Is it possible to measure the distance of an object by the sound it produces with a microphone ?!


#1

Hi guys,

I have been thinking if the distance of an object can be measured using a microphone.

Is it possible to calculate the distance of an object by the sound it produces ?

I know that I can use the speed of sound formula to calculate the distance but I doubt that for this case I need a sonic sensor for this to happen.

Maybe this is out of the JUCE discussion, but if someone has an idea if this is possible a simple yes might help me. ;)

Thank's.


#2

Wikipedia: https://en.wikipedia.org/wiki/Acoustic_source_localization

You can calculate the distance of the object "by the sound it produces" with one microphone, if you know the time when the sound was produced and can compare it to the time when the sound was received, correcting for all other latencies in your system.

If you don't have this information, you need at least two microphones, and then you can compute the distance of the object by using the different times the signal arrived at the microphones to triangulate its position.


#3

Thank's for the information Timur. ;) yes

 


#4

Couldn't you give it a try by using JuceDemo's latency demo?

I'm thinking, attach a speaker on the otherside of a room, run the demo, move it closer, see what the differnece is samples WRT speed of sound / air pressure / temp / altitude etc?


#5

I will try this method too.

Thanks. ;)


#6

The latency demo only works because it records the system time for emitting the sound, and then the system time for receiving it.

If you know exactly what sound is going to be played, you could examine the relative attenuation at different frequencies (high frequencies attenuate faster).

Otherwise there is no way to solve. You need to gather more information somehow.

π


#7

Yes, I have tried but it's impossible with only one microphone.

I was going to use the mic of an android device to detect the sound of an object and calculate its distance from the device.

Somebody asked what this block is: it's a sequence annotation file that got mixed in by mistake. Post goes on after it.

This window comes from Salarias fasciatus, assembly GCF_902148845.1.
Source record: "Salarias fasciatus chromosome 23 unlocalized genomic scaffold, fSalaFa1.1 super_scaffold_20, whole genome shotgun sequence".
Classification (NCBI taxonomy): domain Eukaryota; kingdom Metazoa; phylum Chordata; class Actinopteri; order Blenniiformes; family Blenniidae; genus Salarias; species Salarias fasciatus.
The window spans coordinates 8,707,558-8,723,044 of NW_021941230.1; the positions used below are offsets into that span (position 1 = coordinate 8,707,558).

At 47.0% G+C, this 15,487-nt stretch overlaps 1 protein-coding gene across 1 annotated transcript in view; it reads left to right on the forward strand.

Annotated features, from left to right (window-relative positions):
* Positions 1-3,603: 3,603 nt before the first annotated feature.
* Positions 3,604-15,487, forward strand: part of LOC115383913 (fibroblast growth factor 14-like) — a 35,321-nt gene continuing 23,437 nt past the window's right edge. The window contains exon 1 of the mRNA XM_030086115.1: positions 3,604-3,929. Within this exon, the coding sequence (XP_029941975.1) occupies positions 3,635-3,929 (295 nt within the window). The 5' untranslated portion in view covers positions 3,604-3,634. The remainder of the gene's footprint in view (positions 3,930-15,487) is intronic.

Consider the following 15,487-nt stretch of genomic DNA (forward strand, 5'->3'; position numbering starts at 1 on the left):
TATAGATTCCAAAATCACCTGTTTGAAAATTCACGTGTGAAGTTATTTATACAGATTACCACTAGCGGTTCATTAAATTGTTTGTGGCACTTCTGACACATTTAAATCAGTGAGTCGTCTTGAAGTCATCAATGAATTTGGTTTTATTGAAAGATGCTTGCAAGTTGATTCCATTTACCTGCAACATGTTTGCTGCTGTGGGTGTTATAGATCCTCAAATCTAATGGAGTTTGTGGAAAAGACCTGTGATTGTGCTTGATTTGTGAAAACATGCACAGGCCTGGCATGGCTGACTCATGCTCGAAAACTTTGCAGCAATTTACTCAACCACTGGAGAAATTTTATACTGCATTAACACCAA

The problem is that the device has only one microphone and this makes it impossible. Maybe there is another way to measure it but till now I haven't found how to.

indecision


#8

That's why we have two ears to survive evolution... ;-)

But if you create the impuls yourself and measure the echo, it might work, because the impulse is once where your device stands and comes again in two times the distance.

All other approaches are only working with a lot of assumptions (like frequency attenuation as pi said) or if you know the "wetness" of the room, then the percentage of dry signal to environmental reverb can also give hints. Also timing of early reflections helps to get an idea of positions in space and the environment.

The possibilities increase drastically if you have a second microphone. And last but not least, if you have an artificial head microphone, then you can also analyze "head related transfer functions", which uses knowledge of your ear form i.e. pinnae.

All these cues combined give an idea of surrounding. A thing your brain and ears are pretty good at. You realize how amazing it is, if you try to mimic this with your computer.

Reading again, i got another idea, if you can add an impuls with your IR led of your android device, then you can use the difference between sound speed and light speed, like you would in a thunderstorm: the difference between light and sound in seconds divided by three is about the distance in km.


#9

What is the sound source?


#10

They should add more microphones into the devices ( at least 2 ). I had a beautiful idea and as I understand now its impossible to achieve it.

" if you can add an impuls with your IR " - maybe I didn't understand you well but even if this is possible it will be very hard to get the correct distance.


#11

The sound source might be anything that the microphone captures like : human voice, dog barking :P , etc.